Racing diaries: Embrace our mediocrity. Enjoy our enthusiasm. Love our pain.
I earned some decent results last year but even still, my petition for an upgrade to Cat 2 was denied. Rules are rules. So I registered for the Cat 3 30+ race and was lucky enough to get a front row call up. With a spot like this, I had to go for the hole shot. I lead the field through the first turn and drilled the first lap opening a good gap. The Hodala sandbagging heckles were brutal but winning still felt really good. I petitioned again for the upgrade and was denied again. Rules are still rules. I’m considering expanding my schedule to include at few more USAC events to hopefully earn the official upgrade.
All barrier sections should have a beer garden, it makes me smile.
The 2012 CX season is officially long gone. The sun is out more than it's not now and many of us are toiling away on our trainers, going out on long rides on the weekends and generally trying to improve our fitness. I liked my results from last season and I'm continuing to use the coaching advice from Kenneth Lundgren at Elite Endurance
. He's pushing me to race a few road races this year; I'll post my results and comments here.
PainCave Cycling also picked up Tiremaniacs
as our tire and shoe sponsor. It turns out that my CX nemesis from last year runs this operation.
I'm designing a 2013 kit right now. Please drop me a line if you'd like to be a part of the PainCave Cycling non-team for the 2013 season. This isn't a business, I'm not making any money on this adventure (it's actually the opposite). I'm doing this because I love cyclocross, I love bikes and I love learning about your racing, training and bike preparation.
Bring the mud!
PS: I also have two leftover long sleeve skinsuits for $75 shipped.
The 2012 Washington State Cyclocross Championship course was at the Arlington Airport, a small regional airport with a giant, wet, soggy, field. The course looked like the organizers strapped a GPS tracking chip to a rabbit, chased it around the field then put up tape along the rabbit’s path.There were at least five types of mud on the course: grassy
mud, greasy mud, dry deep mud, wet deep mud and wet deep slop mud. While the
course was dreadfully slow, the field was fast and the riders were intense.
The Cat 3 races were
the last of the day. During my pre-ride
I found some good traction “under the tape” - way out on the sides of the course. By time I was racing, even these areas were
completely tracked out.
The Cat 3 Open field started first and my 35+ field started
60 seconds later. I started in the
second row and quickly hammered up near the front. There was a long straight immediately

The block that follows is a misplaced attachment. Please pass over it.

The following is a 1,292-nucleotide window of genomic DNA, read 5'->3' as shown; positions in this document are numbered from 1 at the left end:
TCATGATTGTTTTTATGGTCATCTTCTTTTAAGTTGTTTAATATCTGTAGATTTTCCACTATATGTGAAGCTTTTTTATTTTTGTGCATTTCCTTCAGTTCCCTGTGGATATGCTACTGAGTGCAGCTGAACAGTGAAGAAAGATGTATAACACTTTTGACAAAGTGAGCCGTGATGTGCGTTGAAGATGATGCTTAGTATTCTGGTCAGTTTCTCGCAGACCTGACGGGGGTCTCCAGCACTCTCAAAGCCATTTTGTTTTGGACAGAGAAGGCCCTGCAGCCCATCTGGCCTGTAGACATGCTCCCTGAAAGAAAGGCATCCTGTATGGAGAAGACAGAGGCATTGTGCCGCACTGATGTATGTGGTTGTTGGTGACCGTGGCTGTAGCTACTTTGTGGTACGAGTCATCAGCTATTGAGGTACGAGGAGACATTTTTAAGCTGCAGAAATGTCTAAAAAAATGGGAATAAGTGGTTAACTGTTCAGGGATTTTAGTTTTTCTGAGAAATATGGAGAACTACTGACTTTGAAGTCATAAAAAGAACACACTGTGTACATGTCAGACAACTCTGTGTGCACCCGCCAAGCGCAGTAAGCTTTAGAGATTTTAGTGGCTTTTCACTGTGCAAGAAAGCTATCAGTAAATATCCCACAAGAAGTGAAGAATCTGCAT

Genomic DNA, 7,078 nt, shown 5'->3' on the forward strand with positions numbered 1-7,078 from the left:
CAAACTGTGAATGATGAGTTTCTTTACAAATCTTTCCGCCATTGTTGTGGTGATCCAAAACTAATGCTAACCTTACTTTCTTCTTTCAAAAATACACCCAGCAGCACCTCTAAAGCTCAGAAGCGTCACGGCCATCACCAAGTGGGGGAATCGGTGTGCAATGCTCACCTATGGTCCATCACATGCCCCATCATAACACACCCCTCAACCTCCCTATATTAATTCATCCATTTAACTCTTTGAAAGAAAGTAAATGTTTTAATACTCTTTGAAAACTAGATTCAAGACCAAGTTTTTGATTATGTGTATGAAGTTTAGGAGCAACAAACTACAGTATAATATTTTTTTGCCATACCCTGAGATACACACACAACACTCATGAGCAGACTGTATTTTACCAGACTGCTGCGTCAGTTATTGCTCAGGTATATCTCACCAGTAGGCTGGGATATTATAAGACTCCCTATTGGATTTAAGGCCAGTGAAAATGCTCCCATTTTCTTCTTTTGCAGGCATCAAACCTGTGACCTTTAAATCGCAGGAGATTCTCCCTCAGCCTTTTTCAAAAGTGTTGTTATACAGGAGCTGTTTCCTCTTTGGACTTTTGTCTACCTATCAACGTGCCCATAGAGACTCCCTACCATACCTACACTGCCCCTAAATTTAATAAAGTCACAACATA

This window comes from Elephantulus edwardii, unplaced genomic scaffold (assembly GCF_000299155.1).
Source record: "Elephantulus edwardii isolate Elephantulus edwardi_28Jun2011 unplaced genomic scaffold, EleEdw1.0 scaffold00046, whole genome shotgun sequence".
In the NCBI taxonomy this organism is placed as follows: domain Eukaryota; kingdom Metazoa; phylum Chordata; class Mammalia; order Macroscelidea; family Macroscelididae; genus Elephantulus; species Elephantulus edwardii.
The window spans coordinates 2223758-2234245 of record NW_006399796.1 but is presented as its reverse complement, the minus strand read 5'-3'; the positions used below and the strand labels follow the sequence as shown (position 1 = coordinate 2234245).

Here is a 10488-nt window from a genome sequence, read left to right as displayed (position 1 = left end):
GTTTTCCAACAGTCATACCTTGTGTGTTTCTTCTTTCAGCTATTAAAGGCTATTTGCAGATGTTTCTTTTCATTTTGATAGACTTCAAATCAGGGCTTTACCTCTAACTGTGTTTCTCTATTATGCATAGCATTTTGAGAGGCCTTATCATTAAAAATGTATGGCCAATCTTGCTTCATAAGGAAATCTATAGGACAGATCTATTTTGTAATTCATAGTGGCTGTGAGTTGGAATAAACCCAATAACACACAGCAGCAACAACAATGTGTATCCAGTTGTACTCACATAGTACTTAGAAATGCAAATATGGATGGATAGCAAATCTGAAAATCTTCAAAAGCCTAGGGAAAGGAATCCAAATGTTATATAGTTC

following the first turn so I lit it up and charged up to third. The pavement gave way to muddy grass and I
didn’t let up…go go go. I was off the
front. About ¾ of the way into the first
lap I was starting to pick off open riders.
The mud was so deep and slow in sections shouldering the bike was much
faster (I watched Logan Owen do this in the earlier Cat 1 race) The course also included a steep dry deep muddy
run-up and a death spiral with deep mud was sloppy during my pre-ride but now
Once I established a confident gap over my field, I battled
with the open field racers for “less slow” lines and hammered when I had
traction. On the last lap I let off the
gas just slightly to ensure a totally mistake and mechanical-free finish. I was surprised and delighted that I finished
fourth overall (with the fastest time of all
the Cat 3 riders), where the three faster riders started in the open field race
a minute earlier than me!
The night before the race, my father-in-law asked what my strategy was for the MFG series finale at Woodland Park. I explained my plan: go for the hole shot, go as hard as I can…the entire time. He wondered if I should write it down.
The Woodland Park course is one of my favorites with lots of hills and fast single track. A steep run-up was added this year and I found that if I came into the hill just right I could ride the entire climb. Four minutes into the first lap I led the Cat 3 35+ field down to the bottom of the run up and drilled it all the way up. Most of the riders were forced to dismount and I established a good gap. I attacked every hill kept the pace fast. The field is super strong and pushed hard to keep the gap.
This was my second win of the season and it felt especially good. One of my racing goals this year was to be on the podium at Woodland Park. The extra perk is that I won the overall Cat 3 35+ series as well! Now, it’s time to refocus and prepare for the Washington State Championship on December 2nd.
Crushing the run-up (not the first lap)
The gap on the first lap after the run up
The best part
MFG #5 Marymoor
CAT 3 35+ Brian Bressler
The rain came down. This was the first true muddy CX race of
the season. By the time the CAT 3 35+
guys rolled up, the course was a greasy mess, cut and tracked by thousands of
tires. Nemesis moved up to the CAT 1/2
35+ race so I felt extra confident on the front row. Looking down the row, most of us, including
me, were running Clement’s PDX tires with crazy low pressure. The field was about half the normal size,
only 34 riders braved the rain. I took
the hole shot and hammered full throttle up the pavement after the first
turn. My goal was to go a full out
the entire race, no drafting,
no pacing, no waiting. Only smashing.
The Marymoor Velodrome is a spectacular venue for cyclocross with a
grassy slope wrapping the banked corners of the Velodrome. The course was extremely
technical with lots of off-cambers and pavement-to-mud transitions. Sally of HODALA and Raleigh fame was right with
me there the entire race. His superb bike
handling skills were better than mine and he cleaned corners where I had to either
slow down or dab a foot. However, when